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OpEdNews Op Eds    H3'ed 10/22/15

Painting Palestinians as Nazis, Netanyahu Incites a Wave of Vigilante Violence

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Reprinted from Alternet

Benjamin Netanyahu
Benjamin Netanyahu
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It is Springtime for Hitler. The genocidal dictator who presided over the murder of millions of Jews across Europe during World War Two has been absolved of his most heinous crime by the elected leader of the self-proclaimed Jewish state. According to Israeli Prime Minister Benjamin Netanyahu, the blame for the Final Solution lay not with Der Fuhrer, but with Hajj al-Amin Husseini, the Grand Mufti of Jerusalem who oversaw holy sites during the 1920's and 30's. In Netanyahu's version of Holocaust history, Hitler was just following orders.

This seemingly surreal event occurred at a gathering in Jerusalem of the World Zionist Congress, where the bigwigs of the pro-Israel world gathered amidst a spate of Palestinian stabbing attacks and brutal Israeli crackdowns. When he rose to address the crowd, Netanyahu was determined to project defiance. He would let no one accuse Israel of provoking violence with its brutal, half-century-long military occupation. His security forces were facing down a terror wave rooted in a culture of Arab anti-Semitism that pre-dated the country's establishment, he insisted. Jewish citizens of Israel were being attacked as Jews, not as occupiers or settlers, and anyone who said otherwise was a liar.

In a long-winded disquisition peppered with tales of his grandfather's close encounters with Arab "marauders," Netanyahu painted the Palestinian national movement as a collection of irrational extremists united by a singular goal of exterminating the Jews. To illustrate his point, he summoned the ghost of the Mufti.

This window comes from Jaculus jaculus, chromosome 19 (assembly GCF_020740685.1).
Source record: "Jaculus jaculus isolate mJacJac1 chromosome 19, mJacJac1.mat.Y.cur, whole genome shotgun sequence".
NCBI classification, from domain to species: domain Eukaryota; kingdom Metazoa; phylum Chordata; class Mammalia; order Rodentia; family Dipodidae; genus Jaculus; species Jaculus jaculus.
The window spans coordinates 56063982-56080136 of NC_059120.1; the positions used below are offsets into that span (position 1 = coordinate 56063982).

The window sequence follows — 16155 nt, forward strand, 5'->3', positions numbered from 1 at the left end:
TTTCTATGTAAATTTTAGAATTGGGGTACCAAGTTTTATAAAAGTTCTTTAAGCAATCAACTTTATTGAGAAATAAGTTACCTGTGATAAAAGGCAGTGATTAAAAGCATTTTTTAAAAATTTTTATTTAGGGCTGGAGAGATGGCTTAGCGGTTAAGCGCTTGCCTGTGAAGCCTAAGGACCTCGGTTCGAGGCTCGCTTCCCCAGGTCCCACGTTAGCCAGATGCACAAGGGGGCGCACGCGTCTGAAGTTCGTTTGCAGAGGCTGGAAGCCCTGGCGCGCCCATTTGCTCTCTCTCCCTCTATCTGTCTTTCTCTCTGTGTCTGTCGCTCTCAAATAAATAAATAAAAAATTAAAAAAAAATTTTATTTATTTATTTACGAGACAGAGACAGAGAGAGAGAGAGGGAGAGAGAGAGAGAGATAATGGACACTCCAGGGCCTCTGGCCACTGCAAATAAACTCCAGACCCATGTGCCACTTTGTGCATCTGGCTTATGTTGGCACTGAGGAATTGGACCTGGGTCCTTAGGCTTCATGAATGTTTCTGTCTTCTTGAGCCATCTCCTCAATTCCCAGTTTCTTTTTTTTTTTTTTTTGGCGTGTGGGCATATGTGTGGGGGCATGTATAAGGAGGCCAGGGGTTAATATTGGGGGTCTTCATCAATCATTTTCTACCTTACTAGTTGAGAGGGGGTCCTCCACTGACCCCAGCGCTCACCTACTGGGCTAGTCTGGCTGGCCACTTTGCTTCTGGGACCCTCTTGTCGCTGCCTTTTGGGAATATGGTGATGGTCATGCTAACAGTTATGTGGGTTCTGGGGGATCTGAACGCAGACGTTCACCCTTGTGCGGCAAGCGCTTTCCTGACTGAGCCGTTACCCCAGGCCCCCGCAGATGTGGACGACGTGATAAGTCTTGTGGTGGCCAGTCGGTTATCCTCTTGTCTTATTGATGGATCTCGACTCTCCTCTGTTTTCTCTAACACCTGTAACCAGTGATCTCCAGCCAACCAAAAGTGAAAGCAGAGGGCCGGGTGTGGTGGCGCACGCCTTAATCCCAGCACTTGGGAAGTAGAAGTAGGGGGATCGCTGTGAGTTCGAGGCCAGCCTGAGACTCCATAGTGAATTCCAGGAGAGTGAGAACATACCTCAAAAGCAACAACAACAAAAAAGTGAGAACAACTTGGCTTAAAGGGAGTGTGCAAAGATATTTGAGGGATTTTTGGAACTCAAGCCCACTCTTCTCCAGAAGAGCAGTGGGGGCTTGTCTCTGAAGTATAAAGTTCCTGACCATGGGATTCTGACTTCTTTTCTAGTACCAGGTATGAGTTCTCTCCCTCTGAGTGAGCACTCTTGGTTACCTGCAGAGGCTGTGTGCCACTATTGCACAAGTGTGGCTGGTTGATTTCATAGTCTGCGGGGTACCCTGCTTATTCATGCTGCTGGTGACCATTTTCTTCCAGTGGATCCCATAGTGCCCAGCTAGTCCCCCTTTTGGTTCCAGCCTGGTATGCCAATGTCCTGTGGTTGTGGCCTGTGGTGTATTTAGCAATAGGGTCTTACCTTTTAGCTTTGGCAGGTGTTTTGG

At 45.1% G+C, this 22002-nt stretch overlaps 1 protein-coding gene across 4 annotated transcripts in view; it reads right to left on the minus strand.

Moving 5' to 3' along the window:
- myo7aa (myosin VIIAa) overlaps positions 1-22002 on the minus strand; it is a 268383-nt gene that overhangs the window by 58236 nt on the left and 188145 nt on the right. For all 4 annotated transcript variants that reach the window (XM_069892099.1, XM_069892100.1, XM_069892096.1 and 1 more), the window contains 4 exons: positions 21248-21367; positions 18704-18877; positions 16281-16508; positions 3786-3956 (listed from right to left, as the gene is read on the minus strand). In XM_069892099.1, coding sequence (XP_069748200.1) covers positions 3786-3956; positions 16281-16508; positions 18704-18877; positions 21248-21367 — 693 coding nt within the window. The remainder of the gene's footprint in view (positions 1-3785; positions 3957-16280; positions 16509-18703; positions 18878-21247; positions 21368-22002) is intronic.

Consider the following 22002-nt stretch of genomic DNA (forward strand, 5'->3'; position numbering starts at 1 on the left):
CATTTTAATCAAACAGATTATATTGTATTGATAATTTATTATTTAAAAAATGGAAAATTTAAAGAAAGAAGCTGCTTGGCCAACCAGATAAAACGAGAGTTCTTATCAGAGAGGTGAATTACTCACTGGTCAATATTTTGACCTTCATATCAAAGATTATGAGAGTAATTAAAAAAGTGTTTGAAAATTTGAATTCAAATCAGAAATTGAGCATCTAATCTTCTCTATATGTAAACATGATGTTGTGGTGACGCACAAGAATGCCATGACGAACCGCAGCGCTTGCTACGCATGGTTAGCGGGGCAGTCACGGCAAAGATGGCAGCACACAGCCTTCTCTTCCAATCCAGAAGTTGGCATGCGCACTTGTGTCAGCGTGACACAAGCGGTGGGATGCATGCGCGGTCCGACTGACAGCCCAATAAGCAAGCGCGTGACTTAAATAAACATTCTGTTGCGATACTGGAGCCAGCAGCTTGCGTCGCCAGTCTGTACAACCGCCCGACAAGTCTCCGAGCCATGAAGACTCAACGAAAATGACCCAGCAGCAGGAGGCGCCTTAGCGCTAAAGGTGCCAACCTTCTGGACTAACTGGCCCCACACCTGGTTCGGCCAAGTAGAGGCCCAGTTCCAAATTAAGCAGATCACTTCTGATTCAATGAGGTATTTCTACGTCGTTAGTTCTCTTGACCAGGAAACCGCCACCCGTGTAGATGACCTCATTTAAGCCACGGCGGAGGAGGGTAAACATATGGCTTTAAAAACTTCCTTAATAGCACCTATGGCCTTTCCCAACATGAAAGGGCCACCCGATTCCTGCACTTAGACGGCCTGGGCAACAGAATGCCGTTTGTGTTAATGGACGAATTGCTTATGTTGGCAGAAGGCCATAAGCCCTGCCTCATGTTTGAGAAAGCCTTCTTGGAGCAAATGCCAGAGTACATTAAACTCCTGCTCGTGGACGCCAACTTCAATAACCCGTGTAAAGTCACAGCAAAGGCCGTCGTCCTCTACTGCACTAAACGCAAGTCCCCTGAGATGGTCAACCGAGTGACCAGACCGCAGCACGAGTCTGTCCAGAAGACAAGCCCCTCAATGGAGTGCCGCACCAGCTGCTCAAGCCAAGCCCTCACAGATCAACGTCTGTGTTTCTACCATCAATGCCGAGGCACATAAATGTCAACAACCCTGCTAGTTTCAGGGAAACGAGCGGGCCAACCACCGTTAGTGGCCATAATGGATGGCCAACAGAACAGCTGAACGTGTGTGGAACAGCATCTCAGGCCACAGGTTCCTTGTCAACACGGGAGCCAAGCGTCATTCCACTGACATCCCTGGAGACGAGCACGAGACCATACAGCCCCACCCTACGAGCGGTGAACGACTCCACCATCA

"Hitler didn't want to exterminate the Jews at the time, he wanted to expel the Jews," Netanyahu declared. "And Hajj Amin al-Husseini [the Mufti] went to Hitler and said, 'If you expel them, they'll all come here.' 'So what should I do with them?' he asked. He said, 'Burn them.' And he was sought in, during the Nuremberg trials for prosecution."

Netanyahu had written feverishly on the Mufti's collaboration with Nazi Germany in his 1993 book, A Durable Peace, citing dubious testimony by one of Adolph Eichmann's underlings that the "Mufti was one of the initiators of the systematic extermination of European Jewry." (In his 1961 trial in Jerusalem, Eichmann denied that Husseini played any such role or that he knew him well). The long dead Palestinian patriarch has been one of Netanyahu's favorite boogeymen ever since, helping him implicate the Palestinians in crimes that had nothing to do with the occupation or settler-colonial domination. Back in 2012, in fact, in a speech before the Israeli Knesset, Netanyahu claimed the Mufti was "one of the leading architects of the Final Solution." And a year later, at Bar Ilan University, Netanyahu attempted to draw a direct line between Nazi Germany and the Palestinian national struggle.

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